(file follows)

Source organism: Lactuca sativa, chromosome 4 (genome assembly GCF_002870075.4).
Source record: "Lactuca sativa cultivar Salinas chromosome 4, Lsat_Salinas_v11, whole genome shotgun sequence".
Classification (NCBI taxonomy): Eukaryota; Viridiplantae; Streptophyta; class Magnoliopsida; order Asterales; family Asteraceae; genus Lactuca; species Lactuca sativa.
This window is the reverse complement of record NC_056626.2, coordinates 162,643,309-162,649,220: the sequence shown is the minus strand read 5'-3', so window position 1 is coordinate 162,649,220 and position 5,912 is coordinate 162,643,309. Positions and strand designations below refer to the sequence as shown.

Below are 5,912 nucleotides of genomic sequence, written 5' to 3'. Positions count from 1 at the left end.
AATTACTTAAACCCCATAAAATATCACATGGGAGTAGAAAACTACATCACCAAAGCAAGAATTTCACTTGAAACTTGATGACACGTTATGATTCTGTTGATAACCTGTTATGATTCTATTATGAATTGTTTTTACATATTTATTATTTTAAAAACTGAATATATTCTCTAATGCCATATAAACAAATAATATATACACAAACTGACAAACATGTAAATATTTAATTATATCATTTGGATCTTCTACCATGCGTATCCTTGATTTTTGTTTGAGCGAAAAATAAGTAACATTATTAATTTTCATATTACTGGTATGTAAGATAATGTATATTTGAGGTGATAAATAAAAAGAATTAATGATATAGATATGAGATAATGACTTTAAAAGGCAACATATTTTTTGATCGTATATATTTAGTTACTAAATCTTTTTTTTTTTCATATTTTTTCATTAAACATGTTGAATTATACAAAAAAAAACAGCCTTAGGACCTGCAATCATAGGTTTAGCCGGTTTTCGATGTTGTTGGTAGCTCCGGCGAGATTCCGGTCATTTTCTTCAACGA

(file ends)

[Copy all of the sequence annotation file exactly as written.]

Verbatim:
Source organism: Lactuca sativa, chromosome 4 (genome assembly GCF_002870075.4).
Source record: "Lactuca sativa cultivar Salinas chromosome 4, Lsat_Salinas_v11, whole genome shotgun sequence".
Classification (NCBI taxonomy): Eukaryota; Viridiplantae; Streptophyta; class Magnoliopsida; order Asterales; family Asteraceae; genus Lactuca; species Lactuca sativa.
This window is the reverse complement of record NC_056626.2, coordinates 162,643,309-162,649,220: the sequence shown is the minus strand read 5'-3', so window position 1 is coordinate 162,649,220 and position 5,912 is coordinate 162,643,309. Positions and strand designations below refer to the sequence as shown.

Below are 5,912 nucleotides of genomic sequence, written 5' to 3'. Positions count from 1 at the left end.
AATTACTTAAACCCCATAAAATATCACATGGGAGTAGAAAACTACATCACCAAAGCAAGAATTTCACTTGAAACTTGATGACACGTTATGATTCTGTTGATAACCTGTTATGATTCTATTATGAATTGTTTTTACATATTTATTATTTTAAAAACTGAATATATTCTCTAATGCCATATAAACAAATAATATATACACAAACTGACAAACATGTAAATATTTAATTATATCATTTGGATCTTCTACCATGCGTATCCTTGATTTTTGTTTGAGCGAAAAATAAGTAACATTATTAATTTTCATATTACTGGTATGTAAGATAATGTATATTTGAGGTGATAAATAAAAAGAATTAATGATATAGATATGAGATAATGACTTTAAAAGGCAACATATTTTTTGATCGTATATATTTAGTTACTAAATCTTTTTTTTTTTCATATTTTTTCATTAAACATGTTGAATTATACAAAAAAAAACAGCCTTAGGACCTGCAATCATAGGTTTAGCCGGTTTTCGATGTTGTTGGTAGCTCCGGCGAGATTCCGGTCATTTTCTTCAACGA